Do You Have Tap Water? (Berlin Adventures)

Andrea Anderson
June 23, 2015

“Do you have tap water?”

“Well we do have to wash things sometimes so…”

That’s the sassy and hilarious response we received from the waitress when we tried to get free water during our first meal in Germany, if that’s any indication of our overall competency in Europe. My friends and I have affectionately named our experience and future band “The Struggle Bikes.” It’s a play on the expression “riding the struggle bus,” but since we ride bikes in Amsterdam, struggle biking seems more fitting.

This weekend we had the opportunity to go to Berlin with the program. I really liked Berlin. It is such a cool mix of city, which felt comfortable and familiar, and history, which you could feel so strongly as you walked around the city. We left Thursday after class and took the 6 hour train ride there. When we arrived, Kelsey, Cassie, Barb, and I were extremely hungy so we dropped our stuff off at the hostel and immediately went searching for food. After going back and forth on the same street multiple times and passing the same guys each time who probably thought we were so lost, we finally chose a little Middle Eastern place that ended up being absolutely delicious. And our waitress, although sassy, was super nice. Plus, we never mind a little sass! And thus began our weekend in Berlin, otherwise known as the weekend where we ate as many different types of food as possible.

On Friday, we started off the morning by going to the Gemäldegalerie Museum. It was a beautiful museum with tons of paintings from different artists, although I’m not sure how long I can look at depictions of the birth of Jesus before I get a little bored. But overall, there was a lot of beautiful artwork and I obviously made sure to get pictures of the paintings with strong female subjects in them, because ya know, what else would I care about?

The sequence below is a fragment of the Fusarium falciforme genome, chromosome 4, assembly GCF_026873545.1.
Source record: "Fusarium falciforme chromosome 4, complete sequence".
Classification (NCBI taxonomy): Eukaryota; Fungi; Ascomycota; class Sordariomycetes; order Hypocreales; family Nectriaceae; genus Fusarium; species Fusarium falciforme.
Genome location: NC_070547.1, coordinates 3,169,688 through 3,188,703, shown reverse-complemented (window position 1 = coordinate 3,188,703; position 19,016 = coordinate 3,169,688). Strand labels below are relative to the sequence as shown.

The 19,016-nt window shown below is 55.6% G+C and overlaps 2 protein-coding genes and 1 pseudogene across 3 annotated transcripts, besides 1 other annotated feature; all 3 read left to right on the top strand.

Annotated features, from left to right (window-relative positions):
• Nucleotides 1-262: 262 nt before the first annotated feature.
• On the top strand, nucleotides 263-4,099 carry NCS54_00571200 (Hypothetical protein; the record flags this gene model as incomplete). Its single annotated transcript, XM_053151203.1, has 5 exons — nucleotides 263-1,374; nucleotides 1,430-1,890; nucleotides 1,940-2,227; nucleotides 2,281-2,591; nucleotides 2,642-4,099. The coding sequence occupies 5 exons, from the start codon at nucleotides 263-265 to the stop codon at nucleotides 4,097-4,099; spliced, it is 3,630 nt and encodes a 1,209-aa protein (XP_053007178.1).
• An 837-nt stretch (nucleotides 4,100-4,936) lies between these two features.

After the museum, we went to this little restaurant for lunch that specialized in healthy foods. It was delicious. We then had free time so obviously we went to what is known as one of the most famous chocolate stores in Berlin, Fassbender & Rausch. I did of course buy some, and yes, it was delicious. Afterwards, the entire group did a 5 hour bike tour of the city. Even though it was pouring rain for half of the bike ride, it was still so cool to be able to explore the city on the vehicles we’d come to love. It was such a great way to be able to see various important Berlin artifacts and places, although I wish I could’ve spent more time at some of them. Some of the highlights included seeing the Brandenburg Gate, the Berlin Wall, Hitler’s Bunker, the Luftwaffe Ministry, and Reichstag. One of the places we stopped at that really stayed with me was the memorial to the murdered Jews of Europe. When it was originally constructed it had been criticized for being too ugly of a memorial to honor those who were murdered in the Holocaust, but the depth of the memorial (literally and figuratively) is truly stunning. The memorial is made up of a bunch of concrete blocks, all of different heights, and although it all looks symmetrical from afar, as you walk around and towards the center, you find yourself sinking further and further down as the blocks begin to unexpectedly tower over you. It doesn’t feel claustrophobic or hopeless though as you can always see through to the end or see light shining through. It’s a wonderful place to make you think and reflect. Midway through the bike tour, we stopped at the famous beer garden, Tiergarten Park, to grab some traditional German food, which definitely made biking in the rain slightly more bearable.